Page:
Glorious hiking on Ben Cruachan and Stob Diamh
Scotland doesn’t have the best of reputations for good weather, so when it comes, especially in winter, I feel vey lucky if I make the most of it. This weekend I rejoiced in the bluebird conditions as I walked two Munros in the west Highlands.
I have had the Ben Cruachan and Stob Diamh circuit on my Munro bagging radar for a couple of years. I’d heard about the stunning scenery and the glorious ridge-top path.
I had even set out from home to hike these Munros once before but ended up climbing nearby Ben Lui instead due to worries about the weather. Several other times I have had hopes of a day of hiking ruined by poor conditions.
Then, while researching an article for our local community magazine, I spotted a planned February outing by Milngavie Mountaineering Club (MMC) to walk Ben Cruachan.
So, I kept a note of the date and closer to the day I checked and rechecked the weather forecast. The conditions looked too good to be true for a winter Saturday in Scotland but, for once, we did enjoy a full day of blue skies, sunshine and only the whisper of a breeze.
14 highlights of a double Munro walk in winter sunshine
1 I was delighted by the warm welcome offered by the eight members of MMC. I find it nerve-wracking meeting new groups of people but I really enjoyed their company, chat and laughter.
2 I also enjoyed their lunches! Being a bit of a diddy, I left my carefully prepared picnic in Fern the Van and was forced to own up to my new friends when my stomach began to rumble. I was very grateful to various MCC members for a hot cross bun, two (posh) snack bars, a delicious pork pie and more chocolate bars than I could eat.
3 I was also grateful to Steve for lending me a spare dry sock. I was a bit clumsy at a burn crossing early in the walk and ended up knee-deep in freezing cold water. My bid to defrost my numb foot by hiking fast uphill failed. Thankfully Steve happily shared his spare socks and a plastic bag (to stop the wet boot making my sock wet again).
4 The thick blanket of snow that covered the mountains above about 450m was wonderfully consolidated this weekend. I had read the avalanche forecast and had a few doubts in my mind about hiking steep slopes. Fortunately, our route avoided the slopes in the danger zones and the snow stayed solid and easy to traverse in crampons.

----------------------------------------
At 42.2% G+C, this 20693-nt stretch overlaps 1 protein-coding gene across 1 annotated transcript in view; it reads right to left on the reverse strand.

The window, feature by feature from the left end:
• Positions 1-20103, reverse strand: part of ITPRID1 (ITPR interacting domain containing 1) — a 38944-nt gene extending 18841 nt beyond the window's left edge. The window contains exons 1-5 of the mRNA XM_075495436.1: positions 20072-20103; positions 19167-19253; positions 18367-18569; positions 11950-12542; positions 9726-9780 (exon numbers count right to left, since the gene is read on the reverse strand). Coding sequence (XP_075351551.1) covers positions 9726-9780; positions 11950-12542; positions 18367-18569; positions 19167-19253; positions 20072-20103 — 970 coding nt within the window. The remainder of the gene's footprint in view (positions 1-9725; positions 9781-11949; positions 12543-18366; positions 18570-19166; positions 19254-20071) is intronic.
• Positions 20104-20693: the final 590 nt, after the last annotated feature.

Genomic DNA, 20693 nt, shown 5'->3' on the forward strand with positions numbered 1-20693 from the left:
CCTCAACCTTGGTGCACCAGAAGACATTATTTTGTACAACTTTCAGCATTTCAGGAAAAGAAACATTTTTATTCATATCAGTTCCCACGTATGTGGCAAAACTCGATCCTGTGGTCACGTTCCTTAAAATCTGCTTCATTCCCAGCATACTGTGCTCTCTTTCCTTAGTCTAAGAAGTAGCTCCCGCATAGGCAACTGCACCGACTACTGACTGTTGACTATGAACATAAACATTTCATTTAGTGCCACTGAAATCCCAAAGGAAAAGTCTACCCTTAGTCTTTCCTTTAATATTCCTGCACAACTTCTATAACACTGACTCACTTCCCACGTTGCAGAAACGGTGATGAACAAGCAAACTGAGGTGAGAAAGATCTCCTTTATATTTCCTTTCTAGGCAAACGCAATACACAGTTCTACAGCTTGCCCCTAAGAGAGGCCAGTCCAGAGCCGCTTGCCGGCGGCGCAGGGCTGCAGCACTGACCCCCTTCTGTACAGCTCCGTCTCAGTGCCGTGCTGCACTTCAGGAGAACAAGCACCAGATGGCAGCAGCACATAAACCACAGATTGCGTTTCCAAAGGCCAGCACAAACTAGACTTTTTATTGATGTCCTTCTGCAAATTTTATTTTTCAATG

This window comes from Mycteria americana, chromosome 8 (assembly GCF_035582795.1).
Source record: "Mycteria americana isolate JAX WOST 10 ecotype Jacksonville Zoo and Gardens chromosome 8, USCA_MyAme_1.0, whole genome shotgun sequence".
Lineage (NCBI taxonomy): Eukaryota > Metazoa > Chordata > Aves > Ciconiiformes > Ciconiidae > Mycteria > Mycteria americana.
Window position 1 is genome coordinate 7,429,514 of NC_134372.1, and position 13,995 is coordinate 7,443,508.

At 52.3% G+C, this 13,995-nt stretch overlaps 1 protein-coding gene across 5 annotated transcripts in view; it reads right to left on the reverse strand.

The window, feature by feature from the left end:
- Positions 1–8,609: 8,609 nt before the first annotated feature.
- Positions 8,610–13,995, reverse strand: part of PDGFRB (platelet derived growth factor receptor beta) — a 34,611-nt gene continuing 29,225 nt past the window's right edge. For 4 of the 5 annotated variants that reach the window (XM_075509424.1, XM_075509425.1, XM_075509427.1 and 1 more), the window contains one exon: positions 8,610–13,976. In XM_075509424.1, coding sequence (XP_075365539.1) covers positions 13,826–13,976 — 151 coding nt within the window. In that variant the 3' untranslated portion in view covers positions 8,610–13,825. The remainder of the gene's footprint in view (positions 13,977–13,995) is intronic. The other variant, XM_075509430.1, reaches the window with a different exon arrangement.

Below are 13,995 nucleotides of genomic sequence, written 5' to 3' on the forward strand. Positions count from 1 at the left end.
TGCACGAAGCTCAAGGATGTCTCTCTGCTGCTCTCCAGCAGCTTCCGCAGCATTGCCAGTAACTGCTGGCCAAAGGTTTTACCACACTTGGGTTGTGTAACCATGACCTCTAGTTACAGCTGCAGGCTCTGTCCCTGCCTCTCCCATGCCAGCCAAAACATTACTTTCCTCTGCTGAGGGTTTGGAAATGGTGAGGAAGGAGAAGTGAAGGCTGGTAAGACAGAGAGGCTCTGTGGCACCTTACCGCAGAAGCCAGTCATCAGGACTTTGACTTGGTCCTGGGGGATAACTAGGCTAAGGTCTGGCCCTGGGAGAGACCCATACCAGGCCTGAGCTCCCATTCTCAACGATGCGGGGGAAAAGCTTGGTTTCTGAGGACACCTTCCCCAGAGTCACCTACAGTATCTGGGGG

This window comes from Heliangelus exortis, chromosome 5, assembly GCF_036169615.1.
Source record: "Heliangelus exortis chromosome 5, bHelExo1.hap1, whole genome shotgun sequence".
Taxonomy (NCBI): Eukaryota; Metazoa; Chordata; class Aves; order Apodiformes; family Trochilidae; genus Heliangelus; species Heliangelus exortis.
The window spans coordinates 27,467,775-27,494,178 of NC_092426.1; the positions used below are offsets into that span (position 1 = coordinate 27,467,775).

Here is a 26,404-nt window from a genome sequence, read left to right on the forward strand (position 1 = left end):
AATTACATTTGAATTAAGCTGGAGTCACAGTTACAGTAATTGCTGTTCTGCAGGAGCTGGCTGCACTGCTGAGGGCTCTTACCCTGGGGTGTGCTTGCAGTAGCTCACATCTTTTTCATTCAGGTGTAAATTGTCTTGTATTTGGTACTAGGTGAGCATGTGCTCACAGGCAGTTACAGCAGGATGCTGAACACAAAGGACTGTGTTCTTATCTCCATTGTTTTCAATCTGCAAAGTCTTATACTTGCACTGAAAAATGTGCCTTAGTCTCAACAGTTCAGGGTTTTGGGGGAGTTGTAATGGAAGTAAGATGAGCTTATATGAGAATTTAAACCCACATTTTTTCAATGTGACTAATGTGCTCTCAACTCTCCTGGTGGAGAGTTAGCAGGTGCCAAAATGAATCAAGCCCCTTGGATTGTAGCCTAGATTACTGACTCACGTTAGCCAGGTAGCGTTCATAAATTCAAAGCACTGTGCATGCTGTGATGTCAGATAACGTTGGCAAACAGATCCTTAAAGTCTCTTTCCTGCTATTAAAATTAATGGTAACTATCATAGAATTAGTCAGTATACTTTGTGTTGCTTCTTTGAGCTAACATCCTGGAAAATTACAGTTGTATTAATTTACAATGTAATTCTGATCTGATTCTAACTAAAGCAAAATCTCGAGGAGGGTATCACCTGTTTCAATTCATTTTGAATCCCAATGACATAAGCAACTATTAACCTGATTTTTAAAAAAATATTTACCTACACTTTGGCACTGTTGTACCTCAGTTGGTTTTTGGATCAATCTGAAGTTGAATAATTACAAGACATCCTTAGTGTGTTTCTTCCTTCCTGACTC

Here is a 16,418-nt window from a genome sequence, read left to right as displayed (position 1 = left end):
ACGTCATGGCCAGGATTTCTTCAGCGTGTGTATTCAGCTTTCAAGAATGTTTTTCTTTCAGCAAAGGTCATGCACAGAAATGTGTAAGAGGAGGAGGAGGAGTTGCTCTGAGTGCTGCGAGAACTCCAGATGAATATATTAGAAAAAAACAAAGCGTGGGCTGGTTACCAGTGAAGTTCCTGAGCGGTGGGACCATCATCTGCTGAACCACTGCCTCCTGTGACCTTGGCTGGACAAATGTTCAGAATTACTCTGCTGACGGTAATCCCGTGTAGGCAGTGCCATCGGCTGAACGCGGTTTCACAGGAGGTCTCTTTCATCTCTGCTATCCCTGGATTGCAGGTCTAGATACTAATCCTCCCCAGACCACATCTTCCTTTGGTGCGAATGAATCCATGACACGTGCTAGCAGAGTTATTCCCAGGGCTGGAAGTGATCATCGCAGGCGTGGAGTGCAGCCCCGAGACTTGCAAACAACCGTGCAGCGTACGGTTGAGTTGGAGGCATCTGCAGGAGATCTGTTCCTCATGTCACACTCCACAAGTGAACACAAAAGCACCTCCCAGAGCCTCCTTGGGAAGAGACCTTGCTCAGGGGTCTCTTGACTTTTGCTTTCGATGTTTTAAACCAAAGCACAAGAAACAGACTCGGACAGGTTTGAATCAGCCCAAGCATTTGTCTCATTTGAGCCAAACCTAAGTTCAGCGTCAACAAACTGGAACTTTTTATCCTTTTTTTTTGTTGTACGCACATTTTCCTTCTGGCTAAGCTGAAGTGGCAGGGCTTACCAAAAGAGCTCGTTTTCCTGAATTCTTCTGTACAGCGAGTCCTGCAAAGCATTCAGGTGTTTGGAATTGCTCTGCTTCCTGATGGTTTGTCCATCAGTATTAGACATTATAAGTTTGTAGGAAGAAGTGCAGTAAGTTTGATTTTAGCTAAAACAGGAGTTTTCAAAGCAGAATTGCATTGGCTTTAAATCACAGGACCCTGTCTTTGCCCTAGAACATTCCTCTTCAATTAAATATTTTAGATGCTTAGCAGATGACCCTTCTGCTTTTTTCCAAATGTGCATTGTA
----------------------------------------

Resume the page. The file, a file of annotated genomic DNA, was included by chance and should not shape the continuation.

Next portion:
5 It was good to feel the grip of my crampons and know that if I slipped I had the ability to arrest my fall with my ice axe. These are vital tools for walking in snowy mountains and knowing that I was a fairly experienced winter hiker was a confidence booster.
6 The MCC group had no aspirations of breaking the speed record for the Ben Cruachan circuit. I had been worried that I might not be fit enough (I’ve not walked a Munro for a while) but the pace was easy-going and allowed for lots of chat and stops.
7 The views were some of the best I’ve experienced during a Munros walk. I knew, from previous hikes in this area, that the views would be a delight but with snow, sunshine and blue skies the vistas were truly breath-taking.
8 I introduced a few people to the concept of “man leg”. This always makes me giggle!
9 It was a joy to hear how happy everyone was as they hiked. The sunshine had brought out lots of walkers and everyone (except one strange man) seemed as delighted as I was to be out in Scotland’s mountains.
(The strange man was encountered on the summit of Ben Cruachan. He was moaning about the hike up and said: “I’ve walked lots of Munros because a friend has made me and I think they are boring.” I guess we are all entitled to our opinion but this seems quite extreme!)
10 Two wind free Munros summits felt like a wonderful blessing. A large group of various walking people and couples were able to sit happily on the top of Cruachan to enjoy a lunch stop with spectacular views.
11 Although a big day out with lots of ascent and descent, the Munros circuit was well within my capabilities. I felt fit enough and able enough. It is a ridge walk and I had been told I might suffer some vertigo (I am not keen on heights and edges) but I felt fine. Today my legs are tired but not exhausted.
12 A day of walking allows for lots of chat and discussion. I enjoyed getting to know my new hiking friends over many hours of fabulous hiking.
13 These Munros take me to 199 summits bagged. I am thrilled. I never imagined I would be close to a tally of 200 Munros.
14 I feel very lucky indeed to have walked Ben Cruachan and Stob Diamh in such glorious weather. Calm and sunny conditions might be rare in a Scottish winter but when they come I rejoice.